Bishosphanates (alendronate, ibandronate, risedronate and zolendronic acid) are antiresorptive agents and are the most frequently prescribed medications for treatment of postmenopausal osteoporosis but are also effective in men and young adults. They inhibit the bone breakdown, preserve bone mass, increase the bone density in spine and hip, and significantly reduce the risk of fracture. Bishosphanates are very effective and if following the directions for use the adverse effects are relatively rare but are not impossible and can be very severe.

Raloxifene is a class of medications which act as estrogen receptors and reduce the risk of vertebra fracture for 50%. There are no evidence of raloxifene reducing the risk of other fractures and thus it is less appropriate for people older that 65 years of age which are at increased risk of hip fracture. Raloxifene is also not appropriate for men.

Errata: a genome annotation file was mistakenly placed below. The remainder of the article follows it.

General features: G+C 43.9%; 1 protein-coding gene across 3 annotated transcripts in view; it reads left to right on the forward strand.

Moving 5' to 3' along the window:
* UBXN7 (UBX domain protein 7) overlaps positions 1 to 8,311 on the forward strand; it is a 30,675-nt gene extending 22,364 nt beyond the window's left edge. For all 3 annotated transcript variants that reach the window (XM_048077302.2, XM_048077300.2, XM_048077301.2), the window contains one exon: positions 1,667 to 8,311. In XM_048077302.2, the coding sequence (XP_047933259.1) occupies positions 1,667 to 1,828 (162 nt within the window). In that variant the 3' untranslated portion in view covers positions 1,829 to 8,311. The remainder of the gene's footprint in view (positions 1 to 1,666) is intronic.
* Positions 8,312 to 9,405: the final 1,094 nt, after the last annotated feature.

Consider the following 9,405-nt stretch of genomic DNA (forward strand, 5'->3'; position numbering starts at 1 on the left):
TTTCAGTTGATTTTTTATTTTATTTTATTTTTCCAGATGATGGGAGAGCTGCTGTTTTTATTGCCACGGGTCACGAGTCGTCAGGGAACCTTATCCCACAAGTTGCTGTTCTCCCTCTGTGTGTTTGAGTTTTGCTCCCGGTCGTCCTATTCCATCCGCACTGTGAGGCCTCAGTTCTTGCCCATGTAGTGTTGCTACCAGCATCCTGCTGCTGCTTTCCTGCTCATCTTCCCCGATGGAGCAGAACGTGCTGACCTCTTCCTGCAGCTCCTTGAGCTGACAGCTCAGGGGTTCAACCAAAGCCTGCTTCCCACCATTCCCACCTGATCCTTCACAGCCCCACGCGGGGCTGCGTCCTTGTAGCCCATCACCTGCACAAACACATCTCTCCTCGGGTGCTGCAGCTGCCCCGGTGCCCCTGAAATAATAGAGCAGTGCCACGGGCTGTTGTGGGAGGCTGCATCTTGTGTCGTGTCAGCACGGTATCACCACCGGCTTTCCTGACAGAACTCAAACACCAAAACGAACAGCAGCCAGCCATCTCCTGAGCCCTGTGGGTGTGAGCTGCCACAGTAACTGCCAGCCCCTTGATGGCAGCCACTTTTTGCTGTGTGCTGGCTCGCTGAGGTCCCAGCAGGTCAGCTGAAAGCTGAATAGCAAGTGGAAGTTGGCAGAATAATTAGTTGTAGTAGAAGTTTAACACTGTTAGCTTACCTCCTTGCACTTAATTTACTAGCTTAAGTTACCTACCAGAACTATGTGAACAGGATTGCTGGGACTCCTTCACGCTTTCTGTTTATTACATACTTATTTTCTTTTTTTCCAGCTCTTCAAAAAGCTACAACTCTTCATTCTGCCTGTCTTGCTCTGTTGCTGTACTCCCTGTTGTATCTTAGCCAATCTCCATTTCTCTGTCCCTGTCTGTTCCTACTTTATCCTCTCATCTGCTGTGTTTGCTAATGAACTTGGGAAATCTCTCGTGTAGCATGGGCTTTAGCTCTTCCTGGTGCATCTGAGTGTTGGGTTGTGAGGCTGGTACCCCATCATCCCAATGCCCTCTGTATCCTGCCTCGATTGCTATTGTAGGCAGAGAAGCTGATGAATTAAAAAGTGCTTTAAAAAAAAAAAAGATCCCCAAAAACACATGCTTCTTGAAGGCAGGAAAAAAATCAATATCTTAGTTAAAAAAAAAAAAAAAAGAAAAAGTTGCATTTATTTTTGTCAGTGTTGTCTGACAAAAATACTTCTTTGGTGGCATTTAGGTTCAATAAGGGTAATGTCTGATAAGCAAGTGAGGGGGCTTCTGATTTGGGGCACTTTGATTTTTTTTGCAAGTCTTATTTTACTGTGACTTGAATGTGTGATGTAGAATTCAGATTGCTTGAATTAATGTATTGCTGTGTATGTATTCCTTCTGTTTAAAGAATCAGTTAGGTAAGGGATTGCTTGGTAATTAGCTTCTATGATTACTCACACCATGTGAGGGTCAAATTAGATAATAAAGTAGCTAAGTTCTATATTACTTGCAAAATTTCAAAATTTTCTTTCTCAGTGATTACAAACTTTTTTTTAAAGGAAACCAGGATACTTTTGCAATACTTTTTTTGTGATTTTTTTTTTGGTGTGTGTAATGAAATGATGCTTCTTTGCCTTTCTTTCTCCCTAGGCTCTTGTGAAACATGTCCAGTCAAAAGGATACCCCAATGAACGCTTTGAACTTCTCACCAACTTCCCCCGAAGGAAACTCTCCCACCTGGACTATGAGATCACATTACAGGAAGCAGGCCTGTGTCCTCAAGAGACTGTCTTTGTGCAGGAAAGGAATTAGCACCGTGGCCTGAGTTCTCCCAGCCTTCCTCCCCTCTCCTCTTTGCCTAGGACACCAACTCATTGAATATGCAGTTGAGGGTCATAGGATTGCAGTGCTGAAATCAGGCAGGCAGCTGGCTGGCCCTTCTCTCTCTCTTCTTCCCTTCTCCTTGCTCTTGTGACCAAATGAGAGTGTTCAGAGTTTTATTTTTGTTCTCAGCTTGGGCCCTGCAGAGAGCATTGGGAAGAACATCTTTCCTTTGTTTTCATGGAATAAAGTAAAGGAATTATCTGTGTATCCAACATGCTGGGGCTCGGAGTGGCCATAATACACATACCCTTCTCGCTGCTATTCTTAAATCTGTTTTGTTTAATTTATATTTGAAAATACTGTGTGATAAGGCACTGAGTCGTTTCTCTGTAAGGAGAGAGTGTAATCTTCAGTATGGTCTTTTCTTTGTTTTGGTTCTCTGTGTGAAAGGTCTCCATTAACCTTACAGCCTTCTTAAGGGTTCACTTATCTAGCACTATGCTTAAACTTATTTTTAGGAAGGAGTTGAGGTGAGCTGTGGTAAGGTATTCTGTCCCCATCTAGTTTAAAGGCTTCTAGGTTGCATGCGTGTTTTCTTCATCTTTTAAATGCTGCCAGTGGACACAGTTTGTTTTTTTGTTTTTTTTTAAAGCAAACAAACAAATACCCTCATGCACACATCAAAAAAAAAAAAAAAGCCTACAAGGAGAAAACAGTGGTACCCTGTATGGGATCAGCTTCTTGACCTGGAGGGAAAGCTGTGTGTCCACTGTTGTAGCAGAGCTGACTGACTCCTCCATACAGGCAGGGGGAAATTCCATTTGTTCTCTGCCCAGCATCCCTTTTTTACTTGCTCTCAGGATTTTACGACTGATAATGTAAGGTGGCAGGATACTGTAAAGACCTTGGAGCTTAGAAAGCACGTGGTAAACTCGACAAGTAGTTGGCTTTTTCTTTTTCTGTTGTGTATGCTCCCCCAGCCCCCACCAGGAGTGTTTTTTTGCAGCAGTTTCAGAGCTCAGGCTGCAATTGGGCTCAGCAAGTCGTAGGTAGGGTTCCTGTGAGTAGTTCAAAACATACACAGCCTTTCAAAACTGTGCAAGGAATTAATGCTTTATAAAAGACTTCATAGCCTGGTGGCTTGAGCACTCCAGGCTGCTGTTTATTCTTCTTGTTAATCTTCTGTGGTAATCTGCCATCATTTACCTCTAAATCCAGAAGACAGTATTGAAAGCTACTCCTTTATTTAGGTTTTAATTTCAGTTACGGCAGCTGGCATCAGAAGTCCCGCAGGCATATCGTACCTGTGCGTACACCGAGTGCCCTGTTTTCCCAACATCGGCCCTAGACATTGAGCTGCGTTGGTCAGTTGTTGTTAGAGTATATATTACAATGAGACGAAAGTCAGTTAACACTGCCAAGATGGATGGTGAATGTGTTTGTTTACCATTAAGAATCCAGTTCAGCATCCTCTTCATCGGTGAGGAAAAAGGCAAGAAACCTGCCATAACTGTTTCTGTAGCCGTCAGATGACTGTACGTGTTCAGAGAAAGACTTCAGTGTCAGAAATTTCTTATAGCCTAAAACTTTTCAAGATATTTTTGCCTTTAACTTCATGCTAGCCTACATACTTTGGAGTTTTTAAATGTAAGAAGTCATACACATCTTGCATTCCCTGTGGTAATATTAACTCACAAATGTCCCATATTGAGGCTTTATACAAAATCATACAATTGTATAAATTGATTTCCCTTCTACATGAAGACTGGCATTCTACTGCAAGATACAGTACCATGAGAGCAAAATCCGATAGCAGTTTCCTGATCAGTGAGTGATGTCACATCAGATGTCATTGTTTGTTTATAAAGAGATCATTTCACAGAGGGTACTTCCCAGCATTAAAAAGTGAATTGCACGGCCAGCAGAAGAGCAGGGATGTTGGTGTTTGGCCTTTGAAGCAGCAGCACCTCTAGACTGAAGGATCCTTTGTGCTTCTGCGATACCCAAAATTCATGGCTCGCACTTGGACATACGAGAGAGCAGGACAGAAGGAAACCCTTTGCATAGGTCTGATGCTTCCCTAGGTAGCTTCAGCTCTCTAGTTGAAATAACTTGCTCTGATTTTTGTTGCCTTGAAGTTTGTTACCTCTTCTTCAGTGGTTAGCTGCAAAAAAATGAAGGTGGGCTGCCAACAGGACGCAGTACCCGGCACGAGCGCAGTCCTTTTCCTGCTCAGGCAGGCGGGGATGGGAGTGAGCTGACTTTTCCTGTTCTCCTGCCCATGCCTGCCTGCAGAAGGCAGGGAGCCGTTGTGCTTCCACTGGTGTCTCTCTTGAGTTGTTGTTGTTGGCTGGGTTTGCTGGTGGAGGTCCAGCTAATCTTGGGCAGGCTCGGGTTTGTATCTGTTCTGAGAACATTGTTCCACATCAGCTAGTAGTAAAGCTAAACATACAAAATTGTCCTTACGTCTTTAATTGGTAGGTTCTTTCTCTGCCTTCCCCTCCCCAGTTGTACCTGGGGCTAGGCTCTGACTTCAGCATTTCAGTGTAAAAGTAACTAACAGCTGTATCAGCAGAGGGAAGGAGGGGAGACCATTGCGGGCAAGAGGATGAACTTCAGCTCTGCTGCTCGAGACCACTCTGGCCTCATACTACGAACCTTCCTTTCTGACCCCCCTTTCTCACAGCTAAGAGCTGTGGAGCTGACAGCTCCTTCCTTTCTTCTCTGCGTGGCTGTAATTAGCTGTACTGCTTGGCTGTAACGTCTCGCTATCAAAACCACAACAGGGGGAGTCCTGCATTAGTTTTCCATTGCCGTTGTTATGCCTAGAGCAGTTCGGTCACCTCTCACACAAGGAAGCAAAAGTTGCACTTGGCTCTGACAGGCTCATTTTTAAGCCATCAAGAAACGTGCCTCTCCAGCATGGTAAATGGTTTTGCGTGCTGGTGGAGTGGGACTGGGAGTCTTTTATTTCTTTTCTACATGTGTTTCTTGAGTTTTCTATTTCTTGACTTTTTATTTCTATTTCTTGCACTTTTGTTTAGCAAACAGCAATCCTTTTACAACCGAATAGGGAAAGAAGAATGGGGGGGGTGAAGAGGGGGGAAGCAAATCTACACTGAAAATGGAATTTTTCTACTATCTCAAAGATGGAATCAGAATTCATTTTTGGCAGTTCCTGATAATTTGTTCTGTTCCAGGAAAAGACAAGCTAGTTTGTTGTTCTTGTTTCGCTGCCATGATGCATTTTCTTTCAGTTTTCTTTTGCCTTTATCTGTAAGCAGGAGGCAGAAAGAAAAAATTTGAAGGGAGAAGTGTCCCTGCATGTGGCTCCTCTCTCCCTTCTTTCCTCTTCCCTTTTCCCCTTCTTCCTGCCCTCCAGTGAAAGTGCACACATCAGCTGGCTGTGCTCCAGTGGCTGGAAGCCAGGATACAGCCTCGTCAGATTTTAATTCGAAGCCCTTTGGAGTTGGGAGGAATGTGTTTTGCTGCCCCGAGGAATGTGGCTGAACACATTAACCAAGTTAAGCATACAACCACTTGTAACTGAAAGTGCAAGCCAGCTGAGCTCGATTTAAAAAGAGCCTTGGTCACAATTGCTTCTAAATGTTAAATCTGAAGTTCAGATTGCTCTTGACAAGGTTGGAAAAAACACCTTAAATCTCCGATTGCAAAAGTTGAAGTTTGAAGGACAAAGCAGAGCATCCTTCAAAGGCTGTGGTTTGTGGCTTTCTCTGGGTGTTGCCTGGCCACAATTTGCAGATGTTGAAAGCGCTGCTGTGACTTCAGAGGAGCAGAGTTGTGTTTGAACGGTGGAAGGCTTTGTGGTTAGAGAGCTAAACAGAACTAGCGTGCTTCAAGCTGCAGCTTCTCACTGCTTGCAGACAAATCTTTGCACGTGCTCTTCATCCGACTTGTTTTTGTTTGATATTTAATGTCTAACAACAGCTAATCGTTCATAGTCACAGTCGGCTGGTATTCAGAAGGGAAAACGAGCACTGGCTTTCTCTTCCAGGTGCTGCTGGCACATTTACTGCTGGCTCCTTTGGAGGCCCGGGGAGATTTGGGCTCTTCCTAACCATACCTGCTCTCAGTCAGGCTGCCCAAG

Calcitonin is also among the most commonly prescribed antiresorptive agents but it is commonly reserved for people who do not tolerate biphosphonates and other medications.

Teriparatide is a bone anabolic agent which is most often used for patients with advanced osteoporosis. Unlike other medications for osteoporosis which only prevent further bone loss, teriparatide actually stimulates new bone growth.

Hormonal therapy has been shown very effective for treatment of postmenopausal osteoporosis significantly reducing the risk of fractures but it has been also proved to increase the risk of breast cancer, blood clots, coronary artery disease and stroke.

Osteoporosis Risk Factors – Factors which increase the risk of osteoporosis